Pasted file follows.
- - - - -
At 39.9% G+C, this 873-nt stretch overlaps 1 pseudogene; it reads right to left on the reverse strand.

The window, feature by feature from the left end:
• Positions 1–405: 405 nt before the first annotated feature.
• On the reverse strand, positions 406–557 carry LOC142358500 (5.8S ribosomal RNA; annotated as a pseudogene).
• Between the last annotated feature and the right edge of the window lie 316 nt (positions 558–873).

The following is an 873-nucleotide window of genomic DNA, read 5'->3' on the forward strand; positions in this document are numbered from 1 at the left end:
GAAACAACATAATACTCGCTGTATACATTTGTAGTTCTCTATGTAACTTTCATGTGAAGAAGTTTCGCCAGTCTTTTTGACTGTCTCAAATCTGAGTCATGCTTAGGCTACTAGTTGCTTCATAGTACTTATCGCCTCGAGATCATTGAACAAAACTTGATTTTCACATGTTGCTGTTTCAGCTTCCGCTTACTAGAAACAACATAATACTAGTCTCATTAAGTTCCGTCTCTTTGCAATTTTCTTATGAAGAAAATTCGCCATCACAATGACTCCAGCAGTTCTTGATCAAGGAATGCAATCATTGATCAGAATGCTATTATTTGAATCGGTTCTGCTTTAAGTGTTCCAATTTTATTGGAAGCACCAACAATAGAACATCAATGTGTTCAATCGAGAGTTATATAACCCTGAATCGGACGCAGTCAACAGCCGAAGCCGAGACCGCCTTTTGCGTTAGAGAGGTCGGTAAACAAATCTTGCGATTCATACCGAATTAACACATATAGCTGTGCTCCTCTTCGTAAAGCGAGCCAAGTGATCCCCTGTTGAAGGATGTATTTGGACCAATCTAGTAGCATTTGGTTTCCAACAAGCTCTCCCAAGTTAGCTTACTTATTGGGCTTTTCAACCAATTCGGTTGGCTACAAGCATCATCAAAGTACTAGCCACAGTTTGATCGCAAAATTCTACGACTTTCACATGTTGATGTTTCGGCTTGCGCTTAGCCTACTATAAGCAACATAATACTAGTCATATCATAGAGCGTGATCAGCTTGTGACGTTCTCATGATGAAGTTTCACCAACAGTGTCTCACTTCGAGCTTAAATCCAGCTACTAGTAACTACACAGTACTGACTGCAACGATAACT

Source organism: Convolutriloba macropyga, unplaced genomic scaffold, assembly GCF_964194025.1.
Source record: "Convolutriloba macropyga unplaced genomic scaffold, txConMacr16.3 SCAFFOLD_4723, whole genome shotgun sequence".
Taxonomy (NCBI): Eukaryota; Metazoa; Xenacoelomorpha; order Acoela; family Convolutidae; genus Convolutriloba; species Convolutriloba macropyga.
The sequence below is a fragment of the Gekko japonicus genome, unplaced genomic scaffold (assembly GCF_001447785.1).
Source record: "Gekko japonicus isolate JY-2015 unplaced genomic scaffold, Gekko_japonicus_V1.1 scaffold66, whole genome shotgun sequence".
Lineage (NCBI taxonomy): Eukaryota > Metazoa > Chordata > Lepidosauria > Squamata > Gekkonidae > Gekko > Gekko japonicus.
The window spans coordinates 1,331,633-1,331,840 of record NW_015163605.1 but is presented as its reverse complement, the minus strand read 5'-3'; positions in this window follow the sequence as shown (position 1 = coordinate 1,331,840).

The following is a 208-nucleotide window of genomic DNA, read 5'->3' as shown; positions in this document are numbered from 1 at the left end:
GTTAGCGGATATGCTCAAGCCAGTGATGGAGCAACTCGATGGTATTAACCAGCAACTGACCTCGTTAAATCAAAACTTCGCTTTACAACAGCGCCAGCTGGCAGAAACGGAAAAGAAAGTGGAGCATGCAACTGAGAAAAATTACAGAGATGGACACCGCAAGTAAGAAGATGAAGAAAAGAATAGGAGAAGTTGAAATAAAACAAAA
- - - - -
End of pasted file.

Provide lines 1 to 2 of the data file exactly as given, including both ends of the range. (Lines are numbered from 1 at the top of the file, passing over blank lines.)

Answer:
At 39.9% G+C, this 873-nt stretch overlaps 1 pseudogene; it reads right to left on the reverse strand.

The window, feature by feature from the left end: